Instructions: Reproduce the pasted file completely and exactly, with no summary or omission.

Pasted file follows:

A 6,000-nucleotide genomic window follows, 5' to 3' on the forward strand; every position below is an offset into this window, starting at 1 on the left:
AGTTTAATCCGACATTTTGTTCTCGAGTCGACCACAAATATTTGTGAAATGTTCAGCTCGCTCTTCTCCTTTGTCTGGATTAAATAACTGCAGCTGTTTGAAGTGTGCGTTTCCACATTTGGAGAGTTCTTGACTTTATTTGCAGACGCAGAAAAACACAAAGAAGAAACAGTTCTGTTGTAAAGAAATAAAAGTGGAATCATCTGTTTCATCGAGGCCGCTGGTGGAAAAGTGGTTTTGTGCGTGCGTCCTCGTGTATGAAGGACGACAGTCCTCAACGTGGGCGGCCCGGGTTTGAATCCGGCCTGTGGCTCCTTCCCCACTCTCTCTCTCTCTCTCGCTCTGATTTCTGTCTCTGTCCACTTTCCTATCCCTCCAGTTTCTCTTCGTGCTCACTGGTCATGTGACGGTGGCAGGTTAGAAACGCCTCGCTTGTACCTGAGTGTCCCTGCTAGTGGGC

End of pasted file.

A 6,000-nucleotide genomic window follows, 5' to 3' on the forward strand; every position below is an offset into this window, starting at 1 on the left:
AGTTTAATCCGACATTTTGTTCTCGAGTCGACCACAAATATTTGTGAAATGTTCAGCTCGCTCTTCTCCTTTGTCTGGATTAAATAACTGCAGCTGTTTGAAGTGTGCGTTTCCACATTTGGAGAGTTCTTGACTTTATTTGCAGACGCAGAAAAACACAAAGAAGAAACAGTTCTGTTGTAAAGAAATAAAAGTGGAATCATCTGTTTCATCGAGGCCGCTGGTGGAAAAGTGGTTTTGTGCGTGCGTCCTCGTGTATGAAGGACGACAGTCCTCAACGTGGGCGGCCCGGGTTTGAATCCGGCCTGTGGCTCCTTCCCCACTCTCTCTCTCTCTCTCGCTCTGATTTCTGTCTCTGTCCACTTTCCTATCCCTCCAGTTTCTCTTCGTGCTCACTGGTCATGTGACGGTGGCAGGTTAGAAACGCCTCGCTTGTACCTGAGTGTCCCTGCTAGTGGGC